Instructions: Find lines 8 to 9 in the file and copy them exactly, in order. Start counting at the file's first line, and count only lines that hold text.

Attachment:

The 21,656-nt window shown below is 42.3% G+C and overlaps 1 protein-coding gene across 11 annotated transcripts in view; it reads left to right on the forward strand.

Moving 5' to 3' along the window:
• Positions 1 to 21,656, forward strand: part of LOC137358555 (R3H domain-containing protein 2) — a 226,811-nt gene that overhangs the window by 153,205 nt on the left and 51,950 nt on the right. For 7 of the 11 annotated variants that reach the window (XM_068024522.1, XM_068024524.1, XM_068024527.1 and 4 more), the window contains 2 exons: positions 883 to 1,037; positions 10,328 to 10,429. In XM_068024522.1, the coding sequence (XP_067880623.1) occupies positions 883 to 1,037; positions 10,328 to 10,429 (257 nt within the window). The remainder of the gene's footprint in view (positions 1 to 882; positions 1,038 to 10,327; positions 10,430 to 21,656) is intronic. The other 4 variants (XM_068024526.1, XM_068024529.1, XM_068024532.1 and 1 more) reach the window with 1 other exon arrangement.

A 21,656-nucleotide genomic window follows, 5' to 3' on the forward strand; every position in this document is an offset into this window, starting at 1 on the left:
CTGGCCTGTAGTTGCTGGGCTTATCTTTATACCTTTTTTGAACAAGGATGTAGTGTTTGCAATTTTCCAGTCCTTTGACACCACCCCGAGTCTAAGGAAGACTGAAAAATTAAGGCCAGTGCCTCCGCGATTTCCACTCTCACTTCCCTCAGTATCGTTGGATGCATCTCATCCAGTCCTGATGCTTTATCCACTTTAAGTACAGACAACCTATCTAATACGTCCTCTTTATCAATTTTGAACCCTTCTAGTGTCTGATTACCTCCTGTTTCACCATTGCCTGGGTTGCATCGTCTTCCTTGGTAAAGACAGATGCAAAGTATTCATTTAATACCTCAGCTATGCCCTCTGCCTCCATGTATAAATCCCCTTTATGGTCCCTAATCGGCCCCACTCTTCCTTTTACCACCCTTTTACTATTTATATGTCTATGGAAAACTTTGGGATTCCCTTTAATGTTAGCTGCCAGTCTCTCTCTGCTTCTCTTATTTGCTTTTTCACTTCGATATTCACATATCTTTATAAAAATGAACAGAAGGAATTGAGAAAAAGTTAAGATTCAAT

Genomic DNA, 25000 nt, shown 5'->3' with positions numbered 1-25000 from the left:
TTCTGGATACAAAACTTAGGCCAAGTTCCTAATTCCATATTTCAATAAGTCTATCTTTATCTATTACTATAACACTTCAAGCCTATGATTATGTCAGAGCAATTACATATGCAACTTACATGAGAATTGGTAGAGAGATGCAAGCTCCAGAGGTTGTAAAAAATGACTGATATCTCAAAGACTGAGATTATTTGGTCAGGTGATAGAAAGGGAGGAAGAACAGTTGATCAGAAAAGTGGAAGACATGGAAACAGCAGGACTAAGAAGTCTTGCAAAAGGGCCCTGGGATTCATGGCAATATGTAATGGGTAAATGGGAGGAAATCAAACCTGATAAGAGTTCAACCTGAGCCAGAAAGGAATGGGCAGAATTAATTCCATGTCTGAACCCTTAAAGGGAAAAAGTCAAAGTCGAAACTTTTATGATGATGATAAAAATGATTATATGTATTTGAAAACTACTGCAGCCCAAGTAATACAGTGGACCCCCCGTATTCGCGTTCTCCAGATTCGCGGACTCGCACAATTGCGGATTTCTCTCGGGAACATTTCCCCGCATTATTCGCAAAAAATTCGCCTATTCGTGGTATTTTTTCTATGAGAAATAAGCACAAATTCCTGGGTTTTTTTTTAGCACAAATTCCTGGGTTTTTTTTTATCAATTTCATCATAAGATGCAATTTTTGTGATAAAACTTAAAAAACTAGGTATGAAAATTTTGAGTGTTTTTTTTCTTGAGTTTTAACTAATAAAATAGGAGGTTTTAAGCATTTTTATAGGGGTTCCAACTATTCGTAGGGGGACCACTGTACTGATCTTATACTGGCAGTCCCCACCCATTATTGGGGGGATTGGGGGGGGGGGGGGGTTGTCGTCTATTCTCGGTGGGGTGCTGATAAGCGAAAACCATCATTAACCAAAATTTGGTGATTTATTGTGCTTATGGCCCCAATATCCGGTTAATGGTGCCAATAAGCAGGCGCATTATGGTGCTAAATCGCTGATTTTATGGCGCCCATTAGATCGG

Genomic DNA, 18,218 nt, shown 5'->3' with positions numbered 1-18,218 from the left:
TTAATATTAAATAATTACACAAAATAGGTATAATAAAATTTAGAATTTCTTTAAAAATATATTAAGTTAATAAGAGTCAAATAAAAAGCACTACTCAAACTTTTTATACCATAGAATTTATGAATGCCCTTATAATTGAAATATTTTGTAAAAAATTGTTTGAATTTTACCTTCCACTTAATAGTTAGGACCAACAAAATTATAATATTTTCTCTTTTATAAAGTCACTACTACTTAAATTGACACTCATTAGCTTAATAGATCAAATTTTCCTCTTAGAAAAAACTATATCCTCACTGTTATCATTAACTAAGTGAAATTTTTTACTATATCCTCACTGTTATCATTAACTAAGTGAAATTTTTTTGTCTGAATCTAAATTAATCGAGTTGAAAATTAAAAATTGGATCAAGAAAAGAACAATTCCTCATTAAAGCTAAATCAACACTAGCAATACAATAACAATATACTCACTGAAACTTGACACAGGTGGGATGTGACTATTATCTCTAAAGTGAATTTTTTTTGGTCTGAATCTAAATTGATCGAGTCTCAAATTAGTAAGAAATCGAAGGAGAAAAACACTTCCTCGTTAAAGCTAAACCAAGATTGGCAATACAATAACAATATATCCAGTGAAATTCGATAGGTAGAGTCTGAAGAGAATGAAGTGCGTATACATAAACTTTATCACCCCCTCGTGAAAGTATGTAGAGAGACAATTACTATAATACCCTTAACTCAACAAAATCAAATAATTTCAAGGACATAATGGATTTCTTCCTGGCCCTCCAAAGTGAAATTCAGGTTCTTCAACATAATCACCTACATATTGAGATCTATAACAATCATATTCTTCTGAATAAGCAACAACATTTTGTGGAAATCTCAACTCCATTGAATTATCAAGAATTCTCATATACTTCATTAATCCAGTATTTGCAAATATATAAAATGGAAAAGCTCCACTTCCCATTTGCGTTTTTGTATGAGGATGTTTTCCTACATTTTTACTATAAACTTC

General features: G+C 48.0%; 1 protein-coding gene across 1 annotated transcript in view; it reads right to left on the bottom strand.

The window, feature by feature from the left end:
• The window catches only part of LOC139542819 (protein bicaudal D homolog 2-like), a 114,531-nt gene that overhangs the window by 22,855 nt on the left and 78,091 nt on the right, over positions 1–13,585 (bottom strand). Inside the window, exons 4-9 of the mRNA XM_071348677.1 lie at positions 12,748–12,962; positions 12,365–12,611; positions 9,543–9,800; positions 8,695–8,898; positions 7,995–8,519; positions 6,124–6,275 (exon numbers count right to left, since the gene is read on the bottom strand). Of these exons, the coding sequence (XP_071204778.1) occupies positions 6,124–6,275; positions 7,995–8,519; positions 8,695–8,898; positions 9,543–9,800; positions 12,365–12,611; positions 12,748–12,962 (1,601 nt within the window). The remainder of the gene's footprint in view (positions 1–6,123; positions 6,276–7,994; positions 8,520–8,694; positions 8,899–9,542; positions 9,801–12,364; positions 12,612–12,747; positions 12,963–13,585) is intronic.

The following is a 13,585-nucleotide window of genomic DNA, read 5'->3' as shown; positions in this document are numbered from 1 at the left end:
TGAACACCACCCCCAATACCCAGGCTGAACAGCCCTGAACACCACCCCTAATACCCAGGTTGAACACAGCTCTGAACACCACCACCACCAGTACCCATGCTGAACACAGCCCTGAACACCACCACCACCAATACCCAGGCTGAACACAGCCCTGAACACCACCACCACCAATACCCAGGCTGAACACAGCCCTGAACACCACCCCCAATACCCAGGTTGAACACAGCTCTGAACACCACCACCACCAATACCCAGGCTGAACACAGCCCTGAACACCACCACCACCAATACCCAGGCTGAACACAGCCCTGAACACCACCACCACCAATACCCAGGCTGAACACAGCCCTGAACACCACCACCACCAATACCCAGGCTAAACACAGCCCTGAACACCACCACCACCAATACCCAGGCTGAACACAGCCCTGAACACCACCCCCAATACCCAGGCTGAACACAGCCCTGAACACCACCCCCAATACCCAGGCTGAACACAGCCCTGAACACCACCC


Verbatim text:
Genomic DNA, 18,218 nt, shown 5'->3' with positions numbered 1-18,218 from the left:
TTAATATTAAATAATTACACAAAATAGGTATAATAAAATTTAGAATTTCTTTAAAAATATATTAAGTTAATAAGAGTCAAATAAAAAGCACTACTCAAACTTTTTATACCATAGAATTTATGAATGCCCTTATAATTGAAATATTTTGTAAAAAATTGTTTGAATTTTACCTTCCACTTAATAGTTAGGACCAACAAAATTATAATATTTTCTCTTTTATAAAGTCACTACTACTTAAATTGACACTCATTAGCTTAATAGATCAAATTTTCCTCTTAGAAAAAACTATATCCTCACTGTTATCATTAACTAAGTGAAATTTTTTACTATATCCTCACTGTTATCATTAACTAAGTGAAATTTTTTTGTCTGAATCTAAATTAATCGAGTTGAAAATTAAAAATTGGATCAAGAAAAGAACAATTCCTCATTAAAGCTAAATCAACACTAGCAATACAATAACAATATACTCACTGAAACTTGACACAGGTGGGATGTGACTATTATCTCTAAAGTGAATTTTTTTTGGTCTGAATCTAAATTGATCGAGTCTCAAATTAGTAAGAAATCGAAGGAGAAAAACACTTCCTCGTTAAAGCTAAACCAAGATTGGCAATACAATAACAATATATCCAGTGAAATTCGATAGGTAGAGTCTGAAGAGAATGAAGTGCGTATACATAAACTTTATCACCCCCTCGTGAAAGTATGTAGAGAGACAATTACTATAATACCCTTAACTCAACAAAATCAAATAATTTCAAGGACATAATGGATTTCTTCCTGGCCCTCCAAAGTGAAATTCAGGTTCTTCAACATAATCACCTACATATTGAGATCTATAACAATCATATTCTTCTGAATAAGCAACAACATTTTGTGGAAATCTCAACTCCATTGAATTATCAAGAATTCTCATATACTTCATTAATCCAGTATTTGCAAATATATAAAATGGAAAAGCTCCACTTCCCATTTGCGTTTTTGTATGAGGATGTTTTCCTACATTTTTACTATAAACTTC